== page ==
Coach Defrancos Strongman Routine
read a great article the other day, off a great website....
www.defrancostraining.com - an absolute gem of a site, applies Westside methods in an understandable manner for athletes.
anyway here it is.
"Before we get into specific exercises and routines, I want to give you my Top 10 guidelines regarding the training for strongman competitions. They are just a start to get you headed in the right direction.
Always do some variation of the deadlift early in the week - preferably Monday. (Studies have shown that exercises performed earlier in the week make the best gains. So while everyone else in the gym is bench-pressing on Monday night, you'll be deadlifting.) Improving your deadlift strength should be your top priority. A lot of strongman events are "deadlift-based." Trap bar deadlifts, straight & thick bar deadlifts and partial deadlifts from the rack are all great choices. Since you've done some powerlifting in the past, it's important for you to know that the deadlift has much more carryover to strongman events - compared to the squat & bench.
Although we all love to bench press, don't spend a lot of your time benching. Your main pressing movement should usually be an overhead pressing variation. Standing dumbbell presses (single & double arm), standing overhead rack lockouts and push jerks are all great choices.
Start getting strong in "bottom position" movements. That is, initiate the movement from the bottom, where the lowering of the weight would have put you. Almost all of the strongman events require bottom position starting strength (car deadlift, stone lift, tire flipping, etc.) Suspended chain good mornings and bottom-position squats in the power rack will greatly improve this trait. (I will have a picture & description of suspended chain good mornings on my website soon.)
Work the "core" (abs & low-back) hard! A strong core will assist you in virtually every event. Make sure you train them with weight, also. 3 sets of 25 crunches doesn't have much carryover to the strongman events. Do weighted ab work, side bends, good mornings, reverse hyperextensions & regular hyperextensions.
Include some direct bicep work in your routine. This may sound like "vanity" work to an ex-powerlifter, but many strongman events require strong biceps.
Invest in a thick bar and do ALL of your barbell exercises with it. 1 3/4" - 2" thick bars are your best bet. I bought my thick bar at AtomicAthletic.com. They also sell heavy stones, farmers walk implements, logs and other strongman equipment.
I strongly suggest you do direct grip work 2X a week. If your grip sucks, you won't go far in strongman competitions.
Make sure you get out of "bodybuilder-mode". What I mean by this is don't do too many exercises each workout. Remember that strongman exercises expend a heck of a lot more energy than most "bodybuilding" exercises. If you try to do 9-12 different exercises per workout, you will overtrain before you can say, "Magnus ver Magneson".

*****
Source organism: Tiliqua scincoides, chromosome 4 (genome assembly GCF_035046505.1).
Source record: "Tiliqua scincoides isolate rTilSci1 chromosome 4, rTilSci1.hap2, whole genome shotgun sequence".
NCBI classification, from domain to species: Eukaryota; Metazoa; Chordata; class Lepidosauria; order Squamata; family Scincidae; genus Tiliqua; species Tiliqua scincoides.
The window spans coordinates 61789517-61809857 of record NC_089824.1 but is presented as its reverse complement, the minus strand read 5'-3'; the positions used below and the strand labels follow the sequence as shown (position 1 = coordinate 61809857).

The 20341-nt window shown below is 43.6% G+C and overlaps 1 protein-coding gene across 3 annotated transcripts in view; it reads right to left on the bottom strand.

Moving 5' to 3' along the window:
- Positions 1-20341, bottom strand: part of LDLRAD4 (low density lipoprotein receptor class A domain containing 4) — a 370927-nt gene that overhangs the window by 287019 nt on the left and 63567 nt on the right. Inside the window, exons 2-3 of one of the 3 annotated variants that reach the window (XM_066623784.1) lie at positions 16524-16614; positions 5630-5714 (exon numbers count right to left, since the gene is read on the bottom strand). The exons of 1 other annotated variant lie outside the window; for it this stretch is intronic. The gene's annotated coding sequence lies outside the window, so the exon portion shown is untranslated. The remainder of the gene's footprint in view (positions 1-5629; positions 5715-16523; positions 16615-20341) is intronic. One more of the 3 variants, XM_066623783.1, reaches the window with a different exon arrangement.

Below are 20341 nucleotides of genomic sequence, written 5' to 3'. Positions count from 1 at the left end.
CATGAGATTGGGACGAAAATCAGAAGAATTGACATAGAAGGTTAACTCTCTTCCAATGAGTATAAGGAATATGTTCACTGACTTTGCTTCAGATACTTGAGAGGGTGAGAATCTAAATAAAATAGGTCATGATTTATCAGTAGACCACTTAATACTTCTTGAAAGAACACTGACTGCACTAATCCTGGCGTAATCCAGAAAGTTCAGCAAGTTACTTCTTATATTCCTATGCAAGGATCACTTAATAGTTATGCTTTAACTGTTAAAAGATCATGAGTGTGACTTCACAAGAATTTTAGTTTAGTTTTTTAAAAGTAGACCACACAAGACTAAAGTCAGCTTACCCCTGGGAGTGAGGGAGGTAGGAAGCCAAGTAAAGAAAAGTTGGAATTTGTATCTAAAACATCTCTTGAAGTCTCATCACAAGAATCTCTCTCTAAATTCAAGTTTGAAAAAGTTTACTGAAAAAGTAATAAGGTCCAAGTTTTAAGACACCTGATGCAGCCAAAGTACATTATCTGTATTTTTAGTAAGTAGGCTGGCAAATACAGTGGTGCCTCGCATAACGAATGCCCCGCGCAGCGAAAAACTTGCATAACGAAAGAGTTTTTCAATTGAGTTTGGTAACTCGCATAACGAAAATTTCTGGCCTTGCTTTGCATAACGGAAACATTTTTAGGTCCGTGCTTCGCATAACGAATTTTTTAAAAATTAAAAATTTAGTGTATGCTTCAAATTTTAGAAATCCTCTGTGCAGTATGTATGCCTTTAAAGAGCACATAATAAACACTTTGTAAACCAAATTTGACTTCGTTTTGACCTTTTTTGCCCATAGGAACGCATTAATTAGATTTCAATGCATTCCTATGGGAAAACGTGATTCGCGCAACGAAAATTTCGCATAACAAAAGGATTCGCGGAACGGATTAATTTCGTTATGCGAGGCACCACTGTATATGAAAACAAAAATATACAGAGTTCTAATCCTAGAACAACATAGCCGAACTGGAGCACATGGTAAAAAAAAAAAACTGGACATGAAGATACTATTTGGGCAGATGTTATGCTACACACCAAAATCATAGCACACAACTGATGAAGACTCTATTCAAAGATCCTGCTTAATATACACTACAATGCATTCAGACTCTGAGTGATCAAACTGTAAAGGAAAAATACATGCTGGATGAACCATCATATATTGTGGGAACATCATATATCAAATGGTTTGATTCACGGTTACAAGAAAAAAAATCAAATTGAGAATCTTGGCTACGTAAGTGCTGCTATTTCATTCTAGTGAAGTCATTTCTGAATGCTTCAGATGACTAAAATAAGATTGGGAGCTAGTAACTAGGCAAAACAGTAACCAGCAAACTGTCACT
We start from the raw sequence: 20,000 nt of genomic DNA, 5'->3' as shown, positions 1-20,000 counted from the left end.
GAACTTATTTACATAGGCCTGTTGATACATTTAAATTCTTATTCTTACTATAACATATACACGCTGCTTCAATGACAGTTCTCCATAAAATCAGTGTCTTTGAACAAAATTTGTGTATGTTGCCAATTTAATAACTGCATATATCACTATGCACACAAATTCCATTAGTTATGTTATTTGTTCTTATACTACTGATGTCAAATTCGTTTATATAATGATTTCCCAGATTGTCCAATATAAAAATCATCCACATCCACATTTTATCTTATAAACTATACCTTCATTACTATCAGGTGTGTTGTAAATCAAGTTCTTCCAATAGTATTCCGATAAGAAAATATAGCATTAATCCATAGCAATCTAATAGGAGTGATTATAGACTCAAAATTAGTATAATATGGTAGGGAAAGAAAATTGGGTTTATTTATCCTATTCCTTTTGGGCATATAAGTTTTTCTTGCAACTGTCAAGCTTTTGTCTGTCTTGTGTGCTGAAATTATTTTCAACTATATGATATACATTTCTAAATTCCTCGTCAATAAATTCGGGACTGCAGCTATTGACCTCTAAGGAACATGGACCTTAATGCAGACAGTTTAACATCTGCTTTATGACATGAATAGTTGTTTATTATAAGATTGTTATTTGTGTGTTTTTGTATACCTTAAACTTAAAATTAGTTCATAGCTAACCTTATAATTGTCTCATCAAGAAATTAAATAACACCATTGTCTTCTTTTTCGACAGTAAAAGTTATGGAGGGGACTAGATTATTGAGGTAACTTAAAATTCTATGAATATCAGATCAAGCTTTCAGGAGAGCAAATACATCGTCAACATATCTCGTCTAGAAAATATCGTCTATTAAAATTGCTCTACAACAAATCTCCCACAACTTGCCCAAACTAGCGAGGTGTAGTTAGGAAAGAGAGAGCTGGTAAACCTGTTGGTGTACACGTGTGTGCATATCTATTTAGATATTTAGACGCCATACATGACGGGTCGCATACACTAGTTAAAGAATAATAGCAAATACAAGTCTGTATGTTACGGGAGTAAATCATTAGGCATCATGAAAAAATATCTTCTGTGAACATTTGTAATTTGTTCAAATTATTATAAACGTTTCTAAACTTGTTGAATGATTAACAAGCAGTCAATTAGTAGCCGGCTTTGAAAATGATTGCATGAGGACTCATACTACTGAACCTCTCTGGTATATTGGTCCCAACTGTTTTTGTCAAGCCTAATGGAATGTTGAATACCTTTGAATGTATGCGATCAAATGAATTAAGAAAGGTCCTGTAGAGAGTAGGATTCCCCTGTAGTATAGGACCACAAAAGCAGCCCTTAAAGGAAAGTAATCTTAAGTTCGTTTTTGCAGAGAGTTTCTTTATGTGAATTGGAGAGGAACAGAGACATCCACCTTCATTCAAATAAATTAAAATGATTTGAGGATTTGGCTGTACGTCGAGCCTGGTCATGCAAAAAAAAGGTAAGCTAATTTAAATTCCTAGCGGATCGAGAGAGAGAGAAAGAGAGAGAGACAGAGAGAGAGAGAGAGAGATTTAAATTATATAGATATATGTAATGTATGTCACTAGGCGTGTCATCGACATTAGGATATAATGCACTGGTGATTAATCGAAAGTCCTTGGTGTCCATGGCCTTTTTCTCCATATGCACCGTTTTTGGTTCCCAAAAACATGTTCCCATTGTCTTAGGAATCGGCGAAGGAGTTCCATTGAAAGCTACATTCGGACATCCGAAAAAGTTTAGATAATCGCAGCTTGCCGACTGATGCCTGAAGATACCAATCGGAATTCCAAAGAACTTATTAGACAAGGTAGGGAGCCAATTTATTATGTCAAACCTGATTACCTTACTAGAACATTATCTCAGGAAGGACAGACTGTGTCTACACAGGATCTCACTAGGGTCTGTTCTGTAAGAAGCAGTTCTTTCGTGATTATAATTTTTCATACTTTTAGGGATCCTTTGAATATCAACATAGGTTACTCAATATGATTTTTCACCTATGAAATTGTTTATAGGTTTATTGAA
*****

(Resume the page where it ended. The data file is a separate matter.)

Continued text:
Don't buy bodybuilding magazines anymore! If you have any, burn them. They are useless! You don't want them to persuade you and your training by giving you false information. Remember that although professional bodybuilders have more muscle than most other athletes, many of them can’t deadlift 2 wet socks!
Each strongman event is a "sport" in and of itself. To get good at each event, you must practice them! Your "weight room" workouts build your "foundational strength", but when you're getting ready for a contest, you must practice the events.
Just like an Olympic sprinter who lifts weights, yet can't neglect the intricacies of his event - his stance, start technique, running mechanics, etc. Each strongman event has a technique and you must practice it as well. This is the tough part.
Eventually, if you want to be great at this sport, you must purchase some strongman implements so you can practice the events as your contest approaches. (Entering an amateur contest is also a great way to practice technique and "talk shop" with more experienced strongman.) Performance of the actual events is also the best way to get in “strongman-shape”. Remember that it is not good enough to be big, strong and fat. Most strongman events have an endurance component to them.
So that is my "Top 10" guidelines for you to start. Below is a very general outline of a sample workout week. You don't have to follow it word for word. I wrote it for you so you can start getting into "strongman" mode. Keep me posted on your progress. I'll help you along the way with more specific advice as you gain more experience.
A. Deadlift variation - 5-8 sets, 1-3 reps
B. Overhead press variation - 4-5 sets, 6-12 reps
C. Row variation - 3-4 sets, 15-20 reps
D. Heavy weighted abs (4 sets of 6-10 reps)
A. Bottom-position squat in power rack - 4-7 sets, 1-3 reps
B. Reverse Hyperextensions or weighted hyperextensions - 4 sets of 15 reps
C. Towel chin-ups - 3 sets as many as possible
A. Hang clean & press - 3-6 sets, 3-5 reps
B. Thick bar bench press - 3-5 sets, 3-5 reps
C. Standing thick bar curls - 5 sets of 5 reps
D. Thick bar hold (overhand grip) - 3 sets of 60 seconds (as heavy as possible)
Be prepared to have everyone in the gym look at you funny! Remember that people fear what they do not know!